Rafe: noun, incessant public verbal barrage; verb, attack in the morning hours from the British Columbia airwaves (Gordon Campbell was Rafed today. It was brutal.)
RAFE MAIR, the man who defines B.C.’s bare-knuckle talk radio, has been Rafed. Gassed. Canned. Fired by Vancouver station CKNW after 19 years on air. Publicly hung out to dry, his neck wrung like a chicken. You get the point, Rafe Mair has been silenced. Sort of. One suspects this unnatural quiet is temporary. As his beloved Churchill once said: “Some chicken. Some neck.” Churchill wasn’t big on surrender. Mair isn’t either.
A short list of Mair’s targets includes: every federal government in living memory; the Charlottetown constitutional accord; Maclean’s for its coverage of same; the Globe and Mail for being Toronto-centric, Alcan, for threatening a B.C. salmon river, Izzy Asper’s CanWest Global Communications Corp. empire for smothering public debate; every B.C. government since the Bill Bennett cabinet Mair served in, and, ad nauseum, B.C.’s aquaculture industry, again for threatening salmon.
His own Rafing came in the morning, as Rafings do. Those who tuned in on June 9 after the 8:30 news, expecting Mair’s opening editorial, instead heard one of the corporate suits Mair so despises. “I’m here to inform you that CKNW has ended its relationship with Rafe Mair and the Rafe Mair Show,” said station program director Tom Plasteras. He called the reason an “internal matter.” He thanked Mair for “taking talk radio and CKNW to another level.” It was bloodless. Mair would have mopped the floor with Plasteras, if he wasn’t home counting his fat contract buy-out.
His departure is not remotely an internal matter, as much as CKNW’s owners, the giant Corus Entertainment Inc., may wish it. B.C. has a long, loud history of cranky broadcasters. Jack Webster built his reputation as a ferocious interviewer at CKNW— once, in 1963, barging into B.C. Penitentiary to negotiate a hostage incident. Pat Burns, at rival CJOR, built such a hotline following that CKNW tried to poach him by offeringin 1965—the unheard of salary of $14,400 a month, a car and a custom studio.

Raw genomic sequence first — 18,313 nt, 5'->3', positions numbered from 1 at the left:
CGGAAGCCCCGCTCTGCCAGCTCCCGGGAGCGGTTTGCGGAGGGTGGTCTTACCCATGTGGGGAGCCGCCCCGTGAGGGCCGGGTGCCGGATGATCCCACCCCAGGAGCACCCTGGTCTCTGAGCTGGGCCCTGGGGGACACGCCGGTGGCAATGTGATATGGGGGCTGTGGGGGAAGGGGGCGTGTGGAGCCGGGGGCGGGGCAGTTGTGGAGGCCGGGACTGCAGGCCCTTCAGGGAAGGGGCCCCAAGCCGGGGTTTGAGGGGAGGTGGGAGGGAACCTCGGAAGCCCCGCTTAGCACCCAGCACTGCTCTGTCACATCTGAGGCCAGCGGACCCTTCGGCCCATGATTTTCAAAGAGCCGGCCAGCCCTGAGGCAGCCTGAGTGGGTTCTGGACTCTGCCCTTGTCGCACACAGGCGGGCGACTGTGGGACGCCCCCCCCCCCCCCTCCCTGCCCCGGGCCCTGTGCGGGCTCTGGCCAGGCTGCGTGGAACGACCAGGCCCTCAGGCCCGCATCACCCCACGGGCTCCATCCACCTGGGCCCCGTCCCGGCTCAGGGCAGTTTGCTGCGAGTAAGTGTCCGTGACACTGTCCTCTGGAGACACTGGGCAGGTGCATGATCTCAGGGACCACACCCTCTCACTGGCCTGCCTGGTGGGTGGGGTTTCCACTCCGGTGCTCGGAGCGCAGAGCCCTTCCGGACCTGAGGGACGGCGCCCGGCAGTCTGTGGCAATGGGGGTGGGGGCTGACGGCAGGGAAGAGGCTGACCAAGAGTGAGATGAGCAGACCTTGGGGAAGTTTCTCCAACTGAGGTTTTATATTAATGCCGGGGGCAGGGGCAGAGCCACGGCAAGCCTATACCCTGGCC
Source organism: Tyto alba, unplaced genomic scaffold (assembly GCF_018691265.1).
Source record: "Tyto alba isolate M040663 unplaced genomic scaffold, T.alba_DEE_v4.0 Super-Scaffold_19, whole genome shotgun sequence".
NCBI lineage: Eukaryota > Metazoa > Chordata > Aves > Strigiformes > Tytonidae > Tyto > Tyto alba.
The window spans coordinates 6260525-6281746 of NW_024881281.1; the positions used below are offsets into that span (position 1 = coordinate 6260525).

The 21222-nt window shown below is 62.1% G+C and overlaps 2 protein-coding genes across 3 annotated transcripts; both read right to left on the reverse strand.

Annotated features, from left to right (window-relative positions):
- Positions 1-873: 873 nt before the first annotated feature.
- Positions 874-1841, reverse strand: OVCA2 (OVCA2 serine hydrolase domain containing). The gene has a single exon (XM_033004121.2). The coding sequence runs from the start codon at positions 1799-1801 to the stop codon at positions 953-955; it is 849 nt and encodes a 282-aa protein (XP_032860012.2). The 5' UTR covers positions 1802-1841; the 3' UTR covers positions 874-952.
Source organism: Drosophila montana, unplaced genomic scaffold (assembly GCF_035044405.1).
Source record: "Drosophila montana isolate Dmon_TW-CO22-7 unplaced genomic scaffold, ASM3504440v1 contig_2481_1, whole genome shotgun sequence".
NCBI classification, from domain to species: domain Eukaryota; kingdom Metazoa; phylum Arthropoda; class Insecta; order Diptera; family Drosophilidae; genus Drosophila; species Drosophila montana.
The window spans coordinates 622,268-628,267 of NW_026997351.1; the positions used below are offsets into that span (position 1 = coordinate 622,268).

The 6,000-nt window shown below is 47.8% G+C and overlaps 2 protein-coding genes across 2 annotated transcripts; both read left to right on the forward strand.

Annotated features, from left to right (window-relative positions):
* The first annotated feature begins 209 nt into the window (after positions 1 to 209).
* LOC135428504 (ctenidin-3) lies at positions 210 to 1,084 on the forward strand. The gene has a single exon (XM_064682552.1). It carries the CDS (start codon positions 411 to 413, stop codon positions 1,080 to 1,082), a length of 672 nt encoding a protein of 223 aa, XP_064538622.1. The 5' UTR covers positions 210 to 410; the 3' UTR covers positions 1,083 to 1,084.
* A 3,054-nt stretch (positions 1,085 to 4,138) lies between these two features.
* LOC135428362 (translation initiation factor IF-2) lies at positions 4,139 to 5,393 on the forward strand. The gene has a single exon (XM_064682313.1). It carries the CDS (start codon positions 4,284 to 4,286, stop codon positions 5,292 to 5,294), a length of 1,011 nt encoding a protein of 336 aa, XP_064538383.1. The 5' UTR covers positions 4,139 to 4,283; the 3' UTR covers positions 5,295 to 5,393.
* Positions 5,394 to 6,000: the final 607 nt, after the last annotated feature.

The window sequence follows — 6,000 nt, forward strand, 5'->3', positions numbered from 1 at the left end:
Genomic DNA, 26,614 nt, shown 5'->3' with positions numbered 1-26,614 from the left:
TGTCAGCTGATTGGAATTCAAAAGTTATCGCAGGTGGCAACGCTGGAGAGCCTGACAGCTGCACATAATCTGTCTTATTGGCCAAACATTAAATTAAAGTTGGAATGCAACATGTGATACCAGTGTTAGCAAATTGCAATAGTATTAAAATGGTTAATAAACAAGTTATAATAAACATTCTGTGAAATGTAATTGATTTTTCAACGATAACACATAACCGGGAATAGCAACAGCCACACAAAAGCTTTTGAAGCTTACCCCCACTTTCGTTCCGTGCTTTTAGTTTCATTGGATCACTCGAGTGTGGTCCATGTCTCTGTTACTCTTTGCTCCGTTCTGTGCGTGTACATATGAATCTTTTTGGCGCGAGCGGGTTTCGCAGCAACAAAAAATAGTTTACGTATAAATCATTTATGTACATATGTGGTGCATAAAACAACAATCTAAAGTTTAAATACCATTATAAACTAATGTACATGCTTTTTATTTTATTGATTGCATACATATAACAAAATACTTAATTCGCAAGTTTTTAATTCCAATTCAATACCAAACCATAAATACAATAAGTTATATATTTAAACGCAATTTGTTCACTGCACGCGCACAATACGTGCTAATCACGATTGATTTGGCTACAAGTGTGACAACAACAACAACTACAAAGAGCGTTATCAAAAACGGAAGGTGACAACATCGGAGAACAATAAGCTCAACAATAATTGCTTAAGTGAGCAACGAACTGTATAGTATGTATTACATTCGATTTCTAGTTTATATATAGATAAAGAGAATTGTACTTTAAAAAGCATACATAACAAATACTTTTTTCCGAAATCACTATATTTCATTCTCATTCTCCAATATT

Mair himself was no slouch in the salary department, earning more than $300,000 a year by most reports. In exchange, the 71year-old lawyer delivered Canada’s largest local talk-show audience—some 239,000 listeners per week. His great numbers, though, were from the wrong demographic. Most listeners were 50 years plus, and largely retired—not the sort advertisers can lure into mortgages, hot clothes and minivans.
Mair had seen it coming. In his book, Still Ranting, he wrote last year: “My fear for CKNW is that it’s going to be, once I’m out of the way, just another radio station.” He railed on-air against the corporate style of Corus, which had replaced local family ownership. The relationship was further soured by a feud with his producer, lawyer Dallas Brodie, who has not commented publicly on
the dispute. Mair says she complained to management about his salty language, his requests for coffee (with chocolate sprinkles), and that he accused her of “acting like a little girl with her knickers in a knot.” If that’s a true measure of the complaints, Corus has a case of selective sensitivity. Far worse is heard daily on air at another of its Vancouver properties, MOJO Radio—an alltalk station that aims, crotch high, at a young male demographic.
CKNW, predictably, was flooded with irate calls and e-mails, and some messages of gratitude. Equally predictably, Mair’s Web site—www. rafeonline. com—was abuzz with conspiracy theories. Yet Mair, in successive interviews, seemed almost relieved.
He’s a mix of bluster and vulnerability. He has made a cause of his fight with depression. Once, sitting in CKNW’s 21st-floor studio with the microphone off, he described an ugly stretch in 1998 of what used to be called a nervous breakdown. But he never missed a broadcast. “This was my cave,” he said of the place where so many have sweated out a Mair interview. “This was the place I couldn’t be attacked. I felt safe and secure.” His office, also on the 21st floor, had no windows. He’d edge along inside walls to the studio, where the blinds were drawn against the city far below. Mair is deathly afraid of heights. Getting to the place he felt safest was a daily act of courage. That’s the price of being on top: it’s a long way down. [ifl
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